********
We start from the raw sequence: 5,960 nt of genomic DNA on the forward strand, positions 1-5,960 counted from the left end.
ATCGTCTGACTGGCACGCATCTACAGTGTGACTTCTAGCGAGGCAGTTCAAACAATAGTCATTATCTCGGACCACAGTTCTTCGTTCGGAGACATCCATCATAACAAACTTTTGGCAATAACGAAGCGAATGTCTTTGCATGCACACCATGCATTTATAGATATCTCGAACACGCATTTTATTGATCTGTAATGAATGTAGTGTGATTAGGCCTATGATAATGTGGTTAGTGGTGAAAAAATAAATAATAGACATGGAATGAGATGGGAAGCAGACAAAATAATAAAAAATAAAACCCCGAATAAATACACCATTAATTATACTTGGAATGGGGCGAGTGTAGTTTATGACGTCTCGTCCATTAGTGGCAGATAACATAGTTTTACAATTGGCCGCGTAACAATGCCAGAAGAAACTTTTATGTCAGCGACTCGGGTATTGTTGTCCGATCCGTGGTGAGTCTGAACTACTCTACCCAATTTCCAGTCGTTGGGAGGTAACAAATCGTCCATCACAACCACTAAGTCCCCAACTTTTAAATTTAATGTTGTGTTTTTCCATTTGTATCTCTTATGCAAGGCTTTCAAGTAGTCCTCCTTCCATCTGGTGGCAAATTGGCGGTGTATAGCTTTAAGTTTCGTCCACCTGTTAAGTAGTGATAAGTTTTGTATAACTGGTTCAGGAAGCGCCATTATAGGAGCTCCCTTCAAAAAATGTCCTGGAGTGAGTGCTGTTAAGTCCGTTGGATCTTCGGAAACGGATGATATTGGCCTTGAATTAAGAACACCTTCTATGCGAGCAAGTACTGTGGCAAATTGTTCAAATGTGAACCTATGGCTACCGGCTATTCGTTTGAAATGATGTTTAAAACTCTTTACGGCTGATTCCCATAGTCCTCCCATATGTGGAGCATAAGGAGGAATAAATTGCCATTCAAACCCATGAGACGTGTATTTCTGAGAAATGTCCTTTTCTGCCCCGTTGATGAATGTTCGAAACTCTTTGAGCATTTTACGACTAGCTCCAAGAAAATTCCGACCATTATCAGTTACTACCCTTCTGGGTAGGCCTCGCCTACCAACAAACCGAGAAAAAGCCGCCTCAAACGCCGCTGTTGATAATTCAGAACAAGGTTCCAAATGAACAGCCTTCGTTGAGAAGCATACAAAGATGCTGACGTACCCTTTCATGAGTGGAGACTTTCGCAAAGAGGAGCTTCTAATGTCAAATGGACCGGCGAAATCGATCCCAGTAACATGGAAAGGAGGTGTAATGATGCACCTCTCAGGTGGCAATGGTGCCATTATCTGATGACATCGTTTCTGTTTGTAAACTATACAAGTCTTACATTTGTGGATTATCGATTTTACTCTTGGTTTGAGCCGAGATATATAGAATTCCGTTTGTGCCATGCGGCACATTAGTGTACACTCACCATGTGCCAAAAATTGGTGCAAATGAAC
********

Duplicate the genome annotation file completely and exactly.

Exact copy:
We start from the raw sequence: 5,960 nt of genomic DNA on the forward strand, positions 1-5,960 counted from the left end.
ATCGTCTGACTGGCACGCATCTACAGTGTGACTTCTAGCGAGGCAGTTCAAACAATAGTCATTATCTCGGACCACAGTTCTTCGTTCGGAGACATCCATCATAACAAACTTTTGGCAATAACGAAGCGAATGTCTTTGCATGCACACCATGCATTTATAGATATCTCGAACACGCATTTTATTGATCTGTAATGAATGTAGTGTGATTAGGCCTATGATAATGTGGTTAGTGGTGAAAAAATAAATAATAGACATGGAATGAGATGGGAAGCAGACAAAATAATAAAAAATAAAACCCCGAATAAATACACCATTAATTATACTTGGAATGGGGCGAGTGTAGTTTATGACGTCTCGTCCATTAGTGGCAGATAACATAGTTTTACAATTGGCCGCGTAACAATGCCAGAAGAAACTTTTATGTCAGCGACTCGGGTATTGTTGTCCGATCCGTGGTGAGTCTGAACTACTCTACCCAATTTCCAGTCGTTGGGAGGTAACAAATCGTCCATCACAACCACTAAGTCCCCAACTTTTAAATTTAATGTTGTGTTTTTCCATTTGTATCTCTTATGCAAGGCTTTCAAGTAGTCCTCCTTCCATCTGGTGGCAAATTGGCGGTGTATAGCTTTAAGTTTCGTCCACCTGTTAAGTAGTGATAAGTTTTGTATAACTGGTTCAGGAAGCGCCATTATAGGAGCTCCCTTCAAAAAATGTCCTGGAGTGAGTGCTGTTAAGTCCGTTGGATCTTCGGAAACGGATGATATTGGCCTTGAATTAAGAACACCTTCTATGCGAGCAAGTACTGTGGCAAATTGTTCAAATGTGAACCTATGGCTACCGGCTATTCGTTTGAAATGATGTTTAAAACTCTTTACGGCTGATTCCCATAGTCCTCCCATATGTGGAGCATAAGGAGGAATAAATTGCCATTCAAACCCATGAGACGTGTATTTCTGAGAAATGTCCTTTTCTGCCCCGTTGATGAATGTTCGAAACTCTTTGAGCATTTTACGACTAGCTCCAAGAAAATTCCGACCATTATCAGTTACTACCCTTCTGGGTAGGCCTCGCCTACCAACAAACCGAGAAAAAGCCGCCTCAAACGCCGCTGTTGATAATTCAGAACAAGGTTCCAAATGAACAGCCTTCGTTGAGAAGCATACAAAGATGCTGACGTACCCTTTCATGAGTGGAGACTTTCGCAAAGAGGAGCTTCTAATGTCAAATGGACCGGCGAAATCGATCCCAGTAACATGGAAAGGAGGTGTAATGATGCACCTCTCAGGTGGCAATGGTGCCATTATCTGATGACATCGTTTCTGTTTGTAAACTATACAAGTCTTACATTTGTGGATTATCGATTTTACTCTTGGTTTGAGCCGAGATATATAGAATTCCGTTTGTGCCATGCGGCACATTAGTGTACACTCACCATGTGCCAAAAATTGGTGCAAATGAAC